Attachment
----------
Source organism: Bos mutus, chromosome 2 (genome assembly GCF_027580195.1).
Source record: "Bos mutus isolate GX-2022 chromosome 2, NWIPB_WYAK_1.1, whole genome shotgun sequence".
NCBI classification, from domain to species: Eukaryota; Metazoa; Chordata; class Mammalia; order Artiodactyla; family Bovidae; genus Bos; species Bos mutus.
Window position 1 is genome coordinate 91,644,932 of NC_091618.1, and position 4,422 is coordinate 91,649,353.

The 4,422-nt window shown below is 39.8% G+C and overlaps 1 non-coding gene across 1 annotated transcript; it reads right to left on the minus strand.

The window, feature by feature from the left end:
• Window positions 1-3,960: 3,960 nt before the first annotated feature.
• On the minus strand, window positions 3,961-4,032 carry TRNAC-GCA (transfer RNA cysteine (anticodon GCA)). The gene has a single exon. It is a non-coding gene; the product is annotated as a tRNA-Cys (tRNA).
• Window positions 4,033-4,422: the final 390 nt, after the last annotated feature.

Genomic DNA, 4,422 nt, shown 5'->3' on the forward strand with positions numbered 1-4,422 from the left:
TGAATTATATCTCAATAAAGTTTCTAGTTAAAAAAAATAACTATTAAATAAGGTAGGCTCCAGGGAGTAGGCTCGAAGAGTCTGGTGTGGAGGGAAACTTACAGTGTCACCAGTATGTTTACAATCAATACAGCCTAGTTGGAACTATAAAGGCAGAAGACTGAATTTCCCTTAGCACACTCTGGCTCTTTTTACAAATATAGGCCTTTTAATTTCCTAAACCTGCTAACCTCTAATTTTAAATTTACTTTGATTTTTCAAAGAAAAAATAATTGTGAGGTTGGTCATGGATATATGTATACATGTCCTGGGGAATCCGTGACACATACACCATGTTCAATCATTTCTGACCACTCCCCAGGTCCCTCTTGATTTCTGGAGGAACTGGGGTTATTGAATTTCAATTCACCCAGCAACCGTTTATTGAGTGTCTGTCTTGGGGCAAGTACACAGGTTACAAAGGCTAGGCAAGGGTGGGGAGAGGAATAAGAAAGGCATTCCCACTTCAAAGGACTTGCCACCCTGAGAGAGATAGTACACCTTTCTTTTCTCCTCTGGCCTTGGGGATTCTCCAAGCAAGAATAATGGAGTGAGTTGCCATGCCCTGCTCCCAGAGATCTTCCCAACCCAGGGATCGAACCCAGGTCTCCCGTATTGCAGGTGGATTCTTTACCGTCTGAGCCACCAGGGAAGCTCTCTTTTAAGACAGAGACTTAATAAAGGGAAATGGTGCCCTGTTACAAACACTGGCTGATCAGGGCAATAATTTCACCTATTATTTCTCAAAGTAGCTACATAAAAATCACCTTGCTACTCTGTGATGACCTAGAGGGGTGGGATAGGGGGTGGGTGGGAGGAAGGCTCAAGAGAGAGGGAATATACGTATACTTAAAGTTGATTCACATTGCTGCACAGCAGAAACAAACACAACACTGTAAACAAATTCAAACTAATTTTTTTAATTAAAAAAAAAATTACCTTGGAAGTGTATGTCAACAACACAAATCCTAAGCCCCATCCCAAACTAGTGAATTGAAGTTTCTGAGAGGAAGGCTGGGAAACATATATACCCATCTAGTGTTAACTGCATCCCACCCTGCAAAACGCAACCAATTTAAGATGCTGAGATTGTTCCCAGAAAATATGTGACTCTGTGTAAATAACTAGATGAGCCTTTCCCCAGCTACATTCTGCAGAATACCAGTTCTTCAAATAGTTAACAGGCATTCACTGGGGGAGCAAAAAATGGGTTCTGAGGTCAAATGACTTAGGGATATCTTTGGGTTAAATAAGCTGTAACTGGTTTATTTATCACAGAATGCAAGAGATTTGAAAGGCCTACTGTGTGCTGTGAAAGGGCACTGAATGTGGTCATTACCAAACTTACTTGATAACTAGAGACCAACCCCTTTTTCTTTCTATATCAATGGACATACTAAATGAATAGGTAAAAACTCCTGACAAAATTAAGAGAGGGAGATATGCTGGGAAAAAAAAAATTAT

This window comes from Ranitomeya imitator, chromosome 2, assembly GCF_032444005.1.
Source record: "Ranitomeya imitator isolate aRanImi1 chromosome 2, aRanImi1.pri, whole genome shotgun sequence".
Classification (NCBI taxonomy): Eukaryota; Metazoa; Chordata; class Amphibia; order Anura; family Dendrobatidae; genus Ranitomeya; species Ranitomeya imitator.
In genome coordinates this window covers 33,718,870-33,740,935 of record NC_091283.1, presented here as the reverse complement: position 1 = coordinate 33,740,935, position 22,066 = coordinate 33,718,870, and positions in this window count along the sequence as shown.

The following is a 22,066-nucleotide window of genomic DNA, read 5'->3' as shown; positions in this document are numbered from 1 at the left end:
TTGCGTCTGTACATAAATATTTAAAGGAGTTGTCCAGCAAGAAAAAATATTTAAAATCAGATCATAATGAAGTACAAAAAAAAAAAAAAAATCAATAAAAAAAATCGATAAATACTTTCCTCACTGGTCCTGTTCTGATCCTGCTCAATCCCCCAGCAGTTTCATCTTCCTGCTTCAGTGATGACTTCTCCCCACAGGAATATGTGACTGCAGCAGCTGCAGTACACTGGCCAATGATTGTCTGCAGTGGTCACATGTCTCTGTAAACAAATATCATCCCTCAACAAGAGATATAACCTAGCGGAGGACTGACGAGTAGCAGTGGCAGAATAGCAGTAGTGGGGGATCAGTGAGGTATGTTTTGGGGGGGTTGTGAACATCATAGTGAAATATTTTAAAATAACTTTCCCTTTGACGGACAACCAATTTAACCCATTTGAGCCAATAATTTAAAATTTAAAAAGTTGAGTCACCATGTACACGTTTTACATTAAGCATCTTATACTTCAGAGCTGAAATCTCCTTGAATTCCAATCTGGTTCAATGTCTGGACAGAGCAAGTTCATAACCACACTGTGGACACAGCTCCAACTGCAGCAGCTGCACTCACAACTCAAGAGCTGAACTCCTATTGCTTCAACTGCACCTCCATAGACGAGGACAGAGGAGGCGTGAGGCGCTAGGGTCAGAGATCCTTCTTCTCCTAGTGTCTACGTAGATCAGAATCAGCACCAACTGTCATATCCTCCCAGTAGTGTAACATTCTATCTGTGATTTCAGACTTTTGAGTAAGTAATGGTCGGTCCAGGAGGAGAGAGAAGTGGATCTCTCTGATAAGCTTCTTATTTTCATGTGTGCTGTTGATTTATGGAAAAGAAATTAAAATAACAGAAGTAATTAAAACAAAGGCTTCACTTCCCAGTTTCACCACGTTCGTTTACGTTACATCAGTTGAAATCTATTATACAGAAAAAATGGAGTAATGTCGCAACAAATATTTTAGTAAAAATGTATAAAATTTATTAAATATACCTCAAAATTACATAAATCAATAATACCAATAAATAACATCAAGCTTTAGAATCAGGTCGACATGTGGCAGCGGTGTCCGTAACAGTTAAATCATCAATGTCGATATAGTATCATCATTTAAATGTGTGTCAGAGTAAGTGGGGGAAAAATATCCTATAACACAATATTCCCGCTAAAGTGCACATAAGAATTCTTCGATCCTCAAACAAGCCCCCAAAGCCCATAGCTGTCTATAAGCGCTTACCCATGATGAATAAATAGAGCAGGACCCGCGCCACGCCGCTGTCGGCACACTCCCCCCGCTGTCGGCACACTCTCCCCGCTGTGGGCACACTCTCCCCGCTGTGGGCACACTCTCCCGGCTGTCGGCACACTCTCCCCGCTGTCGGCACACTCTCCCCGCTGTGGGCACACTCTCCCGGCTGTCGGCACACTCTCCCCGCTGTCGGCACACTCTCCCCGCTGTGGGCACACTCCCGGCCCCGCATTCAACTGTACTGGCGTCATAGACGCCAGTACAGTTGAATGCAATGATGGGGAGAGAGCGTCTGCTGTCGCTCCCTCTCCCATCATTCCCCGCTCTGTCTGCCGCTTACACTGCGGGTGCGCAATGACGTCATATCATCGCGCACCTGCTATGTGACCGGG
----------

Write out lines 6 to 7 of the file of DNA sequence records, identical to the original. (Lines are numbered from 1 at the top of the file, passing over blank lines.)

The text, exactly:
The window, feature by feature from the left end:
• Window positions 1-3,960: 3,960 nt before the first annotated feature.